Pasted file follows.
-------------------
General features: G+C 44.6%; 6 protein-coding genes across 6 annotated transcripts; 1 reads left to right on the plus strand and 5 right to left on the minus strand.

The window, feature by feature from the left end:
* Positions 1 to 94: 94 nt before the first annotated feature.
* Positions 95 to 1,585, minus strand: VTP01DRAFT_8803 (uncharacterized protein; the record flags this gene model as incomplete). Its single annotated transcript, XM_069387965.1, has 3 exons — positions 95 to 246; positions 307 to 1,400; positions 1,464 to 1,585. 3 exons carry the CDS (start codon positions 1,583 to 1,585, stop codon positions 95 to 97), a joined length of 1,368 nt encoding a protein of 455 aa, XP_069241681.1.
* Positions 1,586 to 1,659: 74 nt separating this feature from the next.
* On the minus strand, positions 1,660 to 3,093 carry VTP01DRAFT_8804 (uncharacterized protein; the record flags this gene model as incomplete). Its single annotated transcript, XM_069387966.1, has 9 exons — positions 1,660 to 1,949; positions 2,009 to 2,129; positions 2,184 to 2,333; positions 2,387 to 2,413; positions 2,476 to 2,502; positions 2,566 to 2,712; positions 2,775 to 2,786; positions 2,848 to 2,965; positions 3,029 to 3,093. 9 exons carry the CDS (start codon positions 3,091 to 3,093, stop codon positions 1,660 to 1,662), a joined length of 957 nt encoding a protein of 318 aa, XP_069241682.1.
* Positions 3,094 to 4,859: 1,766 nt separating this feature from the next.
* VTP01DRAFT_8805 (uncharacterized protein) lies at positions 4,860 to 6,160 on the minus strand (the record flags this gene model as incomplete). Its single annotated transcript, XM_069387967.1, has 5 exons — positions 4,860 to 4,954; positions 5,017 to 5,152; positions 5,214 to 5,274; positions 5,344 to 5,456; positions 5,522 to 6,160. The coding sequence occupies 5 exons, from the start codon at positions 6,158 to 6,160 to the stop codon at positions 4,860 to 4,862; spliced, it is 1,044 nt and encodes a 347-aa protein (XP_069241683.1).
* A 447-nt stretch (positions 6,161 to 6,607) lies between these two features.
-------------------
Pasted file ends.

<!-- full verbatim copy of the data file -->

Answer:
General features: G+C 44.6%; 6 protein-coding genes across 6 annotated transcripts; 1 reads left to right on the plus strand and 5 right to left on the minus strand.

The window, feature by feature from the left end:
* Positions 1 to 94: 94 nt before the first annotated feature.
* Positions 95 to 1,585, minus strand: VTP01DRAFT_8803 (uncharacterized protein; the record flags this gene model as incomplete). Its single annotated transcript, XM_069387965.1, has 3 exons — positions 95 to 246; positions 307 to 1,400; positions 1,464 to 1,585. 3 exons carry the CDS (start codon positions 1,583 to 1,585, stop codon positions 95 to 97), a joined length of 1,368 nt encoding a protein of 455 aa, XP_069241681.1.
* Positions 1,586 to 1,659: 74 nt separating this feature from the next.
* On the minus strand, positions 1,660 to 3,093 carry VTP01DRAFT_8804 (uncharacterized protein; the record flags this gene model as incomplete). Its single annotated transcript, XM_069387966.1, has 9 exons — positions 1,660 to 1,949; positions 2,009 to 2,129; positions 2,184 to 2,333; positions 2,387 to 2,413; positions 2,476 to 2,502; positions 2,566 to 2,712; positions 2,775 to 2,786; positions 2,848 to 2,965; positions 3,029 to 3,093. 9 exons carry the CDS (start codon positions 3,091 to 3,093, stop codon positions 1,660 to 1,662), a joined length of 957 nt encoding a protein of 318 aa, XP_069241682.1.
* Positions 3,094 to 4,859: 1,766 nt separating this feature from the next.
* VTP01DRAFT_8805 (uncharacterized protein) lies at positions 4,860 to 6,160 on the minus strand (the record flags this gene model as incomplete). Its single annotated transcript, XM_069387967.1, has 5 exons — positions 4,860 to 4,954; positions 5,017 to 5,152; positions 5,214 to 5,274; positions 5,344 to 5,456; positions 5,522 to 6,160. The coding sequence occupies 5 exons, from the start codon at positions 6,158 to 6,160 to the stop codon at positions 4,860 to 4,862; spliced, it is 1,044 nt and encodes a 347-aa protein (XP_069241683.1).
* A 447-nt stretch (positions 6,161 to 6,607) lies between these two features.